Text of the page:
by a large amount of cooling martensite in the metallic matrix structure. Strain martensite formation during cast iron
wear-out with corundum and periclase is relieved in the
structure with metastable austenite predominance.
The features of the 2nd and 3d class structure formation. The structure of the 2nd class is formed in cast
irons, containing 2.6% C; 14-20% Cr and 9% V; the
structure of the 3d class is formed in cast iron composition,%: 3.2 C, 20 Cr; 3 V. Cast iron structure consists of
two eutectics (refer to Fig. 1, 2 and 3). There is less
amount of carbide phase in eutectic + VC than in eutectics + (Fe, Cr, V) 7C3 and + (Fe, Cr, V) 7C3+ VC.
With the help of X-ray mapping concentrated eutectic
irregularities, determining their structure and properties,
were revealed (Fig. 3).
With chromium content of 14% in the alloy the metallic matrix chemical composition in vanadium eutectic
of irons of the 2nd structural class is,%: 5,79 V; 11,4 Cr
and 82,0 Fe; ternary eutectic matrix composition is,%: 1,7
V; 13 9 and Cr 83,3 Fe.
The increasing of chromium content in the alloy up to
20,0% alters phase composition. Vanadium content reduces to 2.7% , but chromium content increases to 12.5%
in metallic matrix of eutectic + VC. The amount of vanadium and chromium in eutectic matrix + (Fe, Cr, V)
7C3 + VC increases up to 7.1 and 14.9%. That concerns
not only with chromium quantity increasing in the alloy,
but also with changes of volume fraction and vanadium
and chromium carbide content. The difference in eutectic
matrix compositions is shown in their properties: eutectic
metallic matrix microhardness + (Fe, Cr, V) 7C3 + VC is
under 1200-2000 MPa. Thus, changing the quantitative
ratio of eutectics with different properties it is possible to
obtain various properties of the alloy in whole.
The volume fraction and size of binary eutectic vary
depending on carbon and alloying elements content and
cooling conditions. With increasing chromium content
and the cooling rate the volume fraction of ternary eutectic, dispersion eutectic + (Fe, Cr, V) 7C3 and + (Fe, Cr,
V) 7C3 + VC increase (see Fig. 1, 3a and 3b ).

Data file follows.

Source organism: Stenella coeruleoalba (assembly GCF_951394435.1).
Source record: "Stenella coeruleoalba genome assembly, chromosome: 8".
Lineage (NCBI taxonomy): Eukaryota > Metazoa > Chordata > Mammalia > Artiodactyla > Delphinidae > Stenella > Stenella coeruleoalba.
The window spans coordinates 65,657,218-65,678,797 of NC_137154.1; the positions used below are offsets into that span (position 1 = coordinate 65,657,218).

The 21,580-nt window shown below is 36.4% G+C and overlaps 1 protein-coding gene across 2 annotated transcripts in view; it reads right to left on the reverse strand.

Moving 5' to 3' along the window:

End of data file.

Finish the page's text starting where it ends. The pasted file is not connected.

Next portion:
Fig. 3. Electron micrograph and element distribution in the structural constitutes of cast iron with eutectics
+ VC and + (Fe, Cr, V) 7C3 + VC
—————————————————————————— Vestnik of Nosov Magnitogorsk State Technical University 2013.
Kolokoltsev V.M., Petrochenko E.V.
In increasing cooling rate the density and dispersion
of eutectic + VC increase (the number of vanadium carbides increases from 2705 up to 16410 1/mm2, interparticle distance decreases from 62 to 21 microns and carbide
size decreases from 6.5 to 2.8 microns).
Cooling martensite 72,2-90,0% prevails in cast iron
structure of 2nd and 3d classes, filled in dry and wet SCM.
Wear resistance of cast irons with corundum, poured
into SCM is 4,5-10,1 units, with periclase it is 10,8-28,7
units. Wear resistance of cast irons of the 2nd and 3d structural classes is higher than wear resistance of cast irons of
the 1st type. Wear resistance of cast irons of the 2nd class
is higher because of the presence of 7,5-9,1% vanadium
carbides in the structure. Wear resistance of cast irons of
the 3d class is higher because of the presence 30,2-72,3%
complex chromium carbides. In the cast irons of the 1st
class volume ratio of vanadium carbides is 0,3-5,2%,
20,0-51,5% of chromium carbides.
In pouring into a mold the austenite proportion in ironstructure increases, straining martensitic transformation takes
place with corundum and periclase wearing-out, resulting in
significantly hardened surface (microhardness increases in
1.5-2.0 times). Wear resistance with corundum increases up
to 9,1-13,0 units and in periclase up to 19,8-60,6 units.
There are dendrites of excessive vanadium carbides in
the structure of irons of the 4th and 5th structural classes.
The structure of irons of the 4th class consists of excessive
VC carbides and eutectic + VC and + (Fe, Cr, V) 7C3 +
+VC; of 5th class of excessive VC carbides and eutectic +
+ (Fe, Cr, V) 7C3 and + (Fe, Cr, V) 7C3 + VC (see Fig. 1, 4,
5). The structure of the 4th type is formed in cast irons with
the following composition, %: 3,2 C; 14 Cr; V and 2.9 C 9,